Market heating up for Kolb?


The Eagles have already announced that they will entertain trade offers for Kevin Kolb, and indications now are pointing towards a lot of potential suitors for the young quarterback out of Houston. This is a perfect time to deal Kolb because so many teams have needs at quarterback, and there are so few rookies that can step in and be a franchise player. Fourteen NFL teams have some sort of dilemma at the quarterback position, but there are nowhere near as many potential men for the job, whether they be prospects coming out of college or veterans who stand a good chance to be traded. Tennessee, Minnesota, Washington, Arizona, and San Francisco are the four teams that will definitely look to add a starting caliber passer this offseason, but add Miami and Seattle as teams who will also be keeping their eyes peeled for an upgrade at quarterback. Of those six to eight teams, only two or three will come away with who they feel is a future star in the draft. Somebody will take Missouri’s Blaine Gabbert in the top ten, and another team will roll the dice on Auburn’s Cam Newton somewhere in the first round. Washington’s Jake Locker and Arkansas’ Ryan Mallett are being downgraded from potential superstars to developmental players with good upside. Neither is likely to be drafted in the first round, and neither will deter the team that drafts them to bring in a veteran quarterback. So, that leaves four or five NFL franchises without any real answers at the most important position in sports heading into the 2011 season.

At this point, Minnesota, San Francisco, and Arizona appear to be the most likely candidates to be extremely desperate for a passer. Seattle would also throw their hat in the ring if it means coming away with a long-term answer at quarterback. These teams could trade for Vince Young, Kyle Orton, or Donovan McNabb. McNabb is only a stopgap solution and would only make sense if a team believes that they already have a future franchise quarterback who just needs time to develop such as Joe Webb or John Skelton. Vince Young is a hot mess and no team in their right mind would bring him in to be an uncontested starter. Really, this leaves Kyle Orton and Kevin Kolb as the only two appealing options besides rookies-to-be Blaine Gabbert and potentially Cam Newton. Correct me if I’m wrong, but that’s a seller’s market. The Eagles figure to be able to land quite a bounty in exchange for parting with Kolb.

Recently, Larry Fitzgerald (the new de facto general manager of the highly unstable Arizona Cardinals) reportedly told the team that Kevin Kolb is his preferred quarterback for the 2011 season. Now, Fitzgerald has much more leverage with Arizona than most any player in the league does with his respective team. He’s pretty much that Arizona team right now, and if he doesn’t like the direction the Cardinals are heading, he’s going to walk out of Phoenix as soon as his contract voids this time next year. Arizona can’t afford to do nothing about their quarterback situation, so they can either spend their fifth overall pick on Blaine Gabbert, trade for Kolb, or let their best player walk away. In essence, Arizona would be trading for Kevin Kolb AND Larry Fitzgerald by getting the deal done, so expect them to be willing to part with as much as necessary. If that means trading away the fifth overall pick, so be it.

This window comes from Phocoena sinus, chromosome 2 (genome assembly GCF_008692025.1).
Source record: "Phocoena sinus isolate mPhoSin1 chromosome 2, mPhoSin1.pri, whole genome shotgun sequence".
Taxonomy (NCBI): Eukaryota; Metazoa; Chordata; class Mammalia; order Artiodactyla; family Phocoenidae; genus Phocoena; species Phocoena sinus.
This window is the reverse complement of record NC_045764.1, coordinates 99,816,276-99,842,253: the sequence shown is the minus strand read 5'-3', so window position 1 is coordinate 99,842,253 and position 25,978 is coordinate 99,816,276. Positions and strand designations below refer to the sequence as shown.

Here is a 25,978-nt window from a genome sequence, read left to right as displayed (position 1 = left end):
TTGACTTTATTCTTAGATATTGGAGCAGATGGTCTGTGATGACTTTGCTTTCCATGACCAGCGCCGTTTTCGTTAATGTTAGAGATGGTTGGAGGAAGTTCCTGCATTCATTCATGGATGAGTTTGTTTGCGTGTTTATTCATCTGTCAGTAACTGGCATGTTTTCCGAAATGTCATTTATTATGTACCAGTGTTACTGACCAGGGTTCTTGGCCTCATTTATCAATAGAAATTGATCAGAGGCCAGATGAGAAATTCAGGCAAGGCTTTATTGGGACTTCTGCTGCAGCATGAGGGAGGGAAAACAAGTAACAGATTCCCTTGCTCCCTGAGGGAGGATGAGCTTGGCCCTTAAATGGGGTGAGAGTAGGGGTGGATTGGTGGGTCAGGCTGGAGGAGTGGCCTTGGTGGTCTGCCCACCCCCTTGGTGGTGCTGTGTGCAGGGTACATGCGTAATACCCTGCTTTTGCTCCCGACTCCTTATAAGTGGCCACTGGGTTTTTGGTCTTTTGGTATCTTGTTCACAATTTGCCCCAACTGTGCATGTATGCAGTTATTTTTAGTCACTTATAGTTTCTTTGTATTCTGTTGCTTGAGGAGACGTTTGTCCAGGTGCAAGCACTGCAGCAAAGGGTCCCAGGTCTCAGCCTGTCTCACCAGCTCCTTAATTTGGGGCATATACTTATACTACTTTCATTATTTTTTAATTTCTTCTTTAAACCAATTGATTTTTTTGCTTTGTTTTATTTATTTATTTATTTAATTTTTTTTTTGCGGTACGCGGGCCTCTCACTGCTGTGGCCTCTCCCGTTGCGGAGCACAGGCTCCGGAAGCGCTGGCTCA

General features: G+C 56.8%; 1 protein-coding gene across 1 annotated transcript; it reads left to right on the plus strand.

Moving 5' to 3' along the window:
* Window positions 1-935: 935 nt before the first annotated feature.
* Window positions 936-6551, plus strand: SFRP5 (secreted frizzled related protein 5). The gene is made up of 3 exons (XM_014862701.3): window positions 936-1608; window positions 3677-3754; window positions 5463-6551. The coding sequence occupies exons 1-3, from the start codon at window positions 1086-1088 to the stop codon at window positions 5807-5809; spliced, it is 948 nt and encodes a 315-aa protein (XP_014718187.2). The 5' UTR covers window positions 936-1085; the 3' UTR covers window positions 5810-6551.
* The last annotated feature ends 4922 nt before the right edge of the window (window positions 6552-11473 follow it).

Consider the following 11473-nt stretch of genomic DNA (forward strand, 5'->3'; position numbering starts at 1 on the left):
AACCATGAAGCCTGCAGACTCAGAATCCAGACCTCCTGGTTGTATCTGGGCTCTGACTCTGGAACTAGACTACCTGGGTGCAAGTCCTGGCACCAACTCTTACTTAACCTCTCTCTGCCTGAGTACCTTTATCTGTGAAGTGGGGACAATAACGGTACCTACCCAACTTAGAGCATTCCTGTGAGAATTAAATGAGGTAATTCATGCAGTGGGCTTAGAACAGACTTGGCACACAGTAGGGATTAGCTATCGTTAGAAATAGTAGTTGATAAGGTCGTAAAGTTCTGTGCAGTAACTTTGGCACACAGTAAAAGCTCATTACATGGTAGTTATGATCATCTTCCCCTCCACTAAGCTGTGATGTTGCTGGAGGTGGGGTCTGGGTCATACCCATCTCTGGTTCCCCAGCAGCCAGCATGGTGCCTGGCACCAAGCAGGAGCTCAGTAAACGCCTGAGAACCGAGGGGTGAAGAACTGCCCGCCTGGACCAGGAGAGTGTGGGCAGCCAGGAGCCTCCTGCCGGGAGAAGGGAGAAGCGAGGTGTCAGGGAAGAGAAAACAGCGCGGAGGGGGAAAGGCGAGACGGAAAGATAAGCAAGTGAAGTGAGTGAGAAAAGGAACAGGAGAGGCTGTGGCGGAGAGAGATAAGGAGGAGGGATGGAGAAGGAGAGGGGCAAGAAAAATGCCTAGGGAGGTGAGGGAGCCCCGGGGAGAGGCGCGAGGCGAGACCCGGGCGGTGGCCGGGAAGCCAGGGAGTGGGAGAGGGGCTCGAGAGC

Another big motivator for Arizona, Seattle, and San Francisco to ante up is that they are all each other’s fierce rivals. If Kolb goes to a team and helps them achieve NFC West supremacy, the two teams who still won’t have a quarterback will have an awful lot of explaining to do to their fan bases. At this point, the packages required to net Kolb would be centered around the 25th pick in Seattle’s case, the 38th pick in Arizona’s case, and the 45th pick in San Francisco’s case. Obviously, this puts Arizona and San Francisco at a disadvantage. To make up for this, the 49ers or Cardinals could throw in a third rounder or 2012 second rounder, but they may decide to dangle their top ten picks, which would essentially eliminate the Seahawks from the Kolb sweepstakes. I really have no idea how far this inter-divisional competition can go, but the point is once the ball starts rolling, it will only benefit the Eagles. Here are, in my opinion, the most likely scenarios:

Cardinals receive: Kevin Kolb

Eagles receive: 38th overall pick, 2012 2nd round pick

49ers receive: Kevin Kolb, 23rd overall pick

Eagles receive: 7th overall pick, 76th overall pick, 2012 3rd round pick

Seahawks receive: Kevin Kolb, 4th round pick

Eagles receive: 25th overall pick, 2012 2nd round pick

Well, the Super Bowl kicks off in about two hours, so I guess I have to give a prediction. I like the Packers in this one. The difference to me is in the depth at defensive back. The Packers have two lockdown guys on the outside, a solid nickel corner, Nick Collins, and linebackers who can cover. The Steelers have Ike Taylor, Troy Polamalu, and Ryan Clark, but those three alone won’t be able to contain all the weapons that Green Bay has. The Packers will jump out to a comfortable halftime lead, and Ben Roethlisberger’s late comeback will fall well short of the mark. I also think that a few missed field goals will create some interesting momentum shifts in the game. Green Bay 27, Pittsburgh 17. Donald Driver will have the game of his life, then announce his retirement at age 36 after being awarded the MVP trophy.

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  1. #1 by Nicholas on February 7, 2011 - 9:48 am

    Wow, you were pretty close on almost all accounts…

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